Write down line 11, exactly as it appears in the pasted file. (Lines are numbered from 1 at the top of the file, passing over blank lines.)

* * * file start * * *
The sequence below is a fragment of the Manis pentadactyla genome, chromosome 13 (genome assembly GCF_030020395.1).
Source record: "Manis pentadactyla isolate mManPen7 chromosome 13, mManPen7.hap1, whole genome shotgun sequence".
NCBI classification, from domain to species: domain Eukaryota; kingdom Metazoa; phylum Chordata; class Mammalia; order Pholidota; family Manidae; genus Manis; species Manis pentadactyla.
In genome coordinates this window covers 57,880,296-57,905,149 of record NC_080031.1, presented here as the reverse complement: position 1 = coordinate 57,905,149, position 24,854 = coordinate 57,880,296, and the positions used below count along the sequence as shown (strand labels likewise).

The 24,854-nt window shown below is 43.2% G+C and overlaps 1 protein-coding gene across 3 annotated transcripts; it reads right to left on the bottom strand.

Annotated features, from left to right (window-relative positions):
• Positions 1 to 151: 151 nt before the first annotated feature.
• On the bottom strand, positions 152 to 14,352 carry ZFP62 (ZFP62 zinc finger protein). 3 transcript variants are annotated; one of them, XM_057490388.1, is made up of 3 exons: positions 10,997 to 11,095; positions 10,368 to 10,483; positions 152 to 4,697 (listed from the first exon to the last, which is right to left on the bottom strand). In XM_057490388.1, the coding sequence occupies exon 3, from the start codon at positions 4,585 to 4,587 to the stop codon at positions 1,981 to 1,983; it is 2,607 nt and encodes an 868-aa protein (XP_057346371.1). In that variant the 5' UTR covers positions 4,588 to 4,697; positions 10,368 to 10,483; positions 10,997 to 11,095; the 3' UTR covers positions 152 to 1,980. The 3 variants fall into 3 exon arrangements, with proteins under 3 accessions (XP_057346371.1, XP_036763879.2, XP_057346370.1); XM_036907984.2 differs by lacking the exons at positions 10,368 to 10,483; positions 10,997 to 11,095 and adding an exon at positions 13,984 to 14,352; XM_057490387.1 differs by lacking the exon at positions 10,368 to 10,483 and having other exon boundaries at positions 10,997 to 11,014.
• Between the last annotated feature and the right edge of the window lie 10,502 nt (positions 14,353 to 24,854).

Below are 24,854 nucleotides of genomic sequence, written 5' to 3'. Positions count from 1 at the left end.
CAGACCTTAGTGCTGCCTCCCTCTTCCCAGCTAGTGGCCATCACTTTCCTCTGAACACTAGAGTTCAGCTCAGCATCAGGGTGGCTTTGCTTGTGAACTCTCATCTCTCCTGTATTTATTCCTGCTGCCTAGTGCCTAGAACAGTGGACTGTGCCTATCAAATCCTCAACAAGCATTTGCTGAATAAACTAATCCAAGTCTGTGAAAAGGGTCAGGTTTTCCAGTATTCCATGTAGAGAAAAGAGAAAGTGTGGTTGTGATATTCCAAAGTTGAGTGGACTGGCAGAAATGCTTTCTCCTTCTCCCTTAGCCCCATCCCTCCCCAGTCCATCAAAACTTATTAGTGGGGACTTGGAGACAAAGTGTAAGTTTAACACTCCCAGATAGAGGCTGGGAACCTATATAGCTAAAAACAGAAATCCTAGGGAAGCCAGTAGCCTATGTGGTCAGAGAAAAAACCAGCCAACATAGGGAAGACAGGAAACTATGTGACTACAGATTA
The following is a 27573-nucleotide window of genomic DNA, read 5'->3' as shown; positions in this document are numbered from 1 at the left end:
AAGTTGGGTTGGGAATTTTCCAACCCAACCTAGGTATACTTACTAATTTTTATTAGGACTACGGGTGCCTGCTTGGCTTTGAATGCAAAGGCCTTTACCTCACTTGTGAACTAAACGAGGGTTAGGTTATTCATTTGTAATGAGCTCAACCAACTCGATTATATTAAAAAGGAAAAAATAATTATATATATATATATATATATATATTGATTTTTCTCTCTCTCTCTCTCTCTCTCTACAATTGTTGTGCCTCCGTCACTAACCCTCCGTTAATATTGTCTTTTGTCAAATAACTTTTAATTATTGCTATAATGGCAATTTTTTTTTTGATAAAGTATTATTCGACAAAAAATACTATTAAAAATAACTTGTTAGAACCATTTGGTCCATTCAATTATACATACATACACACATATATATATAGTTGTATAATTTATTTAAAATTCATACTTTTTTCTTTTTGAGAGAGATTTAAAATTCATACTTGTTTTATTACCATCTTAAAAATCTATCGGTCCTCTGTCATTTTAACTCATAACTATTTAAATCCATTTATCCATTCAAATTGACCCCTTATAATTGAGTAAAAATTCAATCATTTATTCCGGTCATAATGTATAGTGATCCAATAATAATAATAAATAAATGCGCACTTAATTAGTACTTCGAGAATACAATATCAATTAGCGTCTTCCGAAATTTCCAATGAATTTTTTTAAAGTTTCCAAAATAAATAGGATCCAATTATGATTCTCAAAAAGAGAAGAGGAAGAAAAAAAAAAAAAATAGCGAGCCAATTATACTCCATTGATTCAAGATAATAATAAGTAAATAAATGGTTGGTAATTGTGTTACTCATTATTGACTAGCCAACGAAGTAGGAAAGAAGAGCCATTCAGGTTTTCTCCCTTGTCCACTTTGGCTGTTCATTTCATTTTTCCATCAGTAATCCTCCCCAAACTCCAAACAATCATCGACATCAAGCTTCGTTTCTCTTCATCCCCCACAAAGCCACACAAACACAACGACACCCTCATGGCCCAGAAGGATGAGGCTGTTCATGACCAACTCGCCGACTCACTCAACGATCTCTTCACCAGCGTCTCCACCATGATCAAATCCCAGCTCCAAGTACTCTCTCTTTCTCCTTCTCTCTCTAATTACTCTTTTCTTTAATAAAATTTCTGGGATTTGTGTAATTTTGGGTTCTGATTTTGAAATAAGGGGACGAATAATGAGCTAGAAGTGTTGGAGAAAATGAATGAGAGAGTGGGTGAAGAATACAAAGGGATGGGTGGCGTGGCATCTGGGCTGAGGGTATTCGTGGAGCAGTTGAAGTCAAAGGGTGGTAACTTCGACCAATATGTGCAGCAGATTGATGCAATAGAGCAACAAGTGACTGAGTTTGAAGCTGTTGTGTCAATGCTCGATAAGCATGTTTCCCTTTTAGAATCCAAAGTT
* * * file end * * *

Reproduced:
CAGACCTTAGTGCTGCCTCCCTCTTCCCAGCTAGTGGCCATCACTTTCCTCTGAACACTAGAGTTCAGCTCAGCATCAGGGTGGCTTTGCTTGTGAACTCTCATCTCTCCTGTATTTATTCCTGCTGCCTAGTGCCTAGAACAGTGGACTGTGCCTATCAAATCCTCAACAAGCATTTGCTGAATAAACTAATCCAAGTCTGTGAAAAGGGTCAGGTTTTCCAGTATTCCATGTAGAGAAAAGAGAAAGTGTGGTTGTGATATTCCAAAGTTGAGTGGACTGGCAGAAATGCTTTCTCCTTCTCCCTTAGCCCCATCCCTCCCCAGTCCATCAAAACTTATTAGTGGGGACTTGGAGACAAAGTGTAAGTTTAACACTCCCAGATAGAGGCTGGGAACCTATATAGCTAAAAACAGAAATCCTAGGGAAGCCAGTAGCCTATGTGGTCAGAGAAAAAACCAGCCAACATAGGGAAGACAGGAAACTATGTGACTACAGATTA